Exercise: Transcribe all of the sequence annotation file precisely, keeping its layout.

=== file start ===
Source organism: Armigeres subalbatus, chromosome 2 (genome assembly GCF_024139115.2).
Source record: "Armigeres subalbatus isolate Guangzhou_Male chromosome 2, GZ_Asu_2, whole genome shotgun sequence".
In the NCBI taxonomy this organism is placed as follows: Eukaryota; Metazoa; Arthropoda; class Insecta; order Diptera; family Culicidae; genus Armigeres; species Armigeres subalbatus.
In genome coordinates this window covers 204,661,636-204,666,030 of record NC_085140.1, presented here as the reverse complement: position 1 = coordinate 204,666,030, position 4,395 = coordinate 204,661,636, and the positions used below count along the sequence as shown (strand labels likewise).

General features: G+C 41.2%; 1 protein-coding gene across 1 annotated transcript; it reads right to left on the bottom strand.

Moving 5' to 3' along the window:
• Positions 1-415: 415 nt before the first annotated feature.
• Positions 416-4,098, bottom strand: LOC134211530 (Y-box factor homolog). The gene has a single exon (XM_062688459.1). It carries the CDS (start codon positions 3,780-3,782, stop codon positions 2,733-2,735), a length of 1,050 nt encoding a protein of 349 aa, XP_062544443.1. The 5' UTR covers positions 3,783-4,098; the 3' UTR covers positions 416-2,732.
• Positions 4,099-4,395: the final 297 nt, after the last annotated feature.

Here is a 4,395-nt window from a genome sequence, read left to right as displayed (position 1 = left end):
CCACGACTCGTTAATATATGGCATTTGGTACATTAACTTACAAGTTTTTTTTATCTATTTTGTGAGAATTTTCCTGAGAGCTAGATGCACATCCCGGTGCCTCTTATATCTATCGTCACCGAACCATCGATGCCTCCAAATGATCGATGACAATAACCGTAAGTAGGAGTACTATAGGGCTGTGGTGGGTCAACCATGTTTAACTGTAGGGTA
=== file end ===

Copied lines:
Source organism: Armigeres subalbatus, chromosome 2 (genome assembly GCF_024139115.2).
Source record: "Armigeres subalbatus isolate Guangzhou_Male chromosome 2, GZ_Asu_2, whole genome shotgun sequence".
In the NCBI taxonomy this organism is placed as follows: Eukaryota; Metazoa; Arthropoda; class Insecta; order Diptera; family Culicidae; genus Armigeres; species Armigeres subalbatus.
In genome coordinates this window covers 204,661,636-204,666,030 of record NC_085140.1, presented here as the reverse complement: position 1 = coordinate 204,666,030, position 4,395 = coordinate 204,661,636, and the positions used below count along the sequence as shown (strand labels likewise).

General features: G+C 41.2%; 1 protein-coding gene across 1 annotated transcript; it reads right to left on the bottom strand.

Moving 5' to 3' along the window:
• Positions 1-415: 415 nt before the first annotated feature.
• Positions 416-4,098, bottom strand: LOC134211530 (Y-box factor homolog). The gene has a single exon (XM_062688459.1). It carries the CDS (start codon positions 3,780-3,782, stop codon positions 2,733-2,735), a length of 1,050 nt encoding a protein of 349 aa, XP_062544443.1. The 5' UTR covers positions 3,783-4,098; the 3' UTR covers positions 416-2,732.
• Positions 4,099-4,395: the final 297 nt, after the last annotated feature.

Here is a 4,395-nt window from a genome sequence, read left to right as displayed (position 1 = left end):
CCACGACTCGTTAATATATGGCATTTGGTACATTAACTTACAAGTTTTTTTTATCTATTTTGTGAGAATTTTCCTGAGAGCTAGATGCACATCCCGGTGCCTCTTATATCTATCGTCACCGAACCATCGATGCCTCCAAATGATCGATGACAATAACCGTAAGTAGGAGTACTATAGGGCTGTGGTGGGTCAACCATGTTTAACTGTAGGGTA